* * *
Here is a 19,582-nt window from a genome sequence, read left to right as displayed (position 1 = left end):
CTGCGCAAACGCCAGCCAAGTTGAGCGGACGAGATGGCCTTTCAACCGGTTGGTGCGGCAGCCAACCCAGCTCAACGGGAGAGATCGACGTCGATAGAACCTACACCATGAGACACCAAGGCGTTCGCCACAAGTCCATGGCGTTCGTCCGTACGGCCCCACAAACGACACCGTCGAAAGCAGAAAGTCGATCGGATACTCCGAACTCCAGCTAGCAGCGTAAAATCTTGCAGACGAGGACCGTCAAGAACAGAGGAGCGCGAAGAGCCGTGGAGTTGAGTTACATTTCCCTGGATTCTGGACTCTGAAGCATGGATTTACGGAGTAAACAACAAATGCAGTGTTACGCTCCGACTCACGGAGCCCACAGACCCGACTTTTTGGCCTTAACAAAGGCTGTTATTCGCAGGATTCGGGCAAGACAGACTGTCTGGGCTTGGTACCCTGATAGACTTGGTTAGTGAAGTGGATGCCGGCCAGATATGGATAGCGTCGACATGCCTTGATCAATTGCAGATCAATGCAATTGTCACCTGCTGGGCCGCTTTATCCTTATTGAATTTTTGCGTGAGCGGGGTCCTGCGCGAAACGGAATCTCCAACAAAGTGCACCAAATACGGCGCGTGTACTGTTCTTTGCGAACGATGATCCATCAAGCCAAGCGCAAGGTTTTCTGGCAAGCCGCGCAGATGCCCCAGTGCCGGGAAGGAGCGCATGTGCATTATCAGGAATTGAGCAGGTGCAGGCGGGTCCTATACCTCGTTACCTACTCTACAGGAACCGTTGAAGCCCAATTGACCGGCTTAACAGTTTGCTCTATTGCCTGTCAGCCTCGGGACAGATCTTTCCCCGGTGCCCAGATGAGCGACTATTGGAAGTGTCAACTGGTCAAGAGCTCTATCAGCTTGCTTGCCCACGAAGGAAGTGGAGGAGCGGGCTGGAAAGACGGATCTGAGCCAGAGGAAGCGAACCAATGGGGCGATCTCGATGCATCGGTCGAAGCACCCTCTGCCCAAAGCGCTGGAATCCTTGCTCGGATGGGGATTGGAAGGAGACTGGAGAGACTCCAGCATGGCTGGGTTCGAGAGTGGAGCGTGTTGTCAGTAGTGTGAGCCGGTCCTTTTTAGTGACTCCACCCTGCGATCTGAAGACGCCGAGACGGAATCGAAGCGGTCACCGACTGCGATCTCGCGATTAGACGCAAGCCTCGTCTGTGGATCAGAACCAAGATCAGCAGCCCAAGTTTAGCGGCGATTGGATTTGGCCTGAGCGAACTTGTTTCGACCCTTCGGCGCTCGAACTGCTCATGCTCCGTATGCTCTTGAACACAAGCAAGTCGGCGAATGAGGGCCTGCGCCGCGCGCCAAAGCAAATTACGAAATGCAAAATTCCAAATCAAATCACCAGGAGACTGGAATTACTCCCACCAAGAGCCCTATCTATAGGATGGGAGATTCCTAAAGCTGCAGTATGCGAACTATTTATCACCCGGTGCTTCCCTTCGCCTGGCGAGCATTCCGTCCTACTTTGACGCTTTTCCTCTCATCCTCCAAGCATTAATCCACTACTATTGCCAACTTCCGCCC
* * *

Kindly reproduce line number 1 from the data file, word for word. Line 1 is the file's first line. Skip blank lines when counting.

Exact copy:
Here is a 19,582-nt window from a genome sequence, read left to right as displayed (position 1 = left end):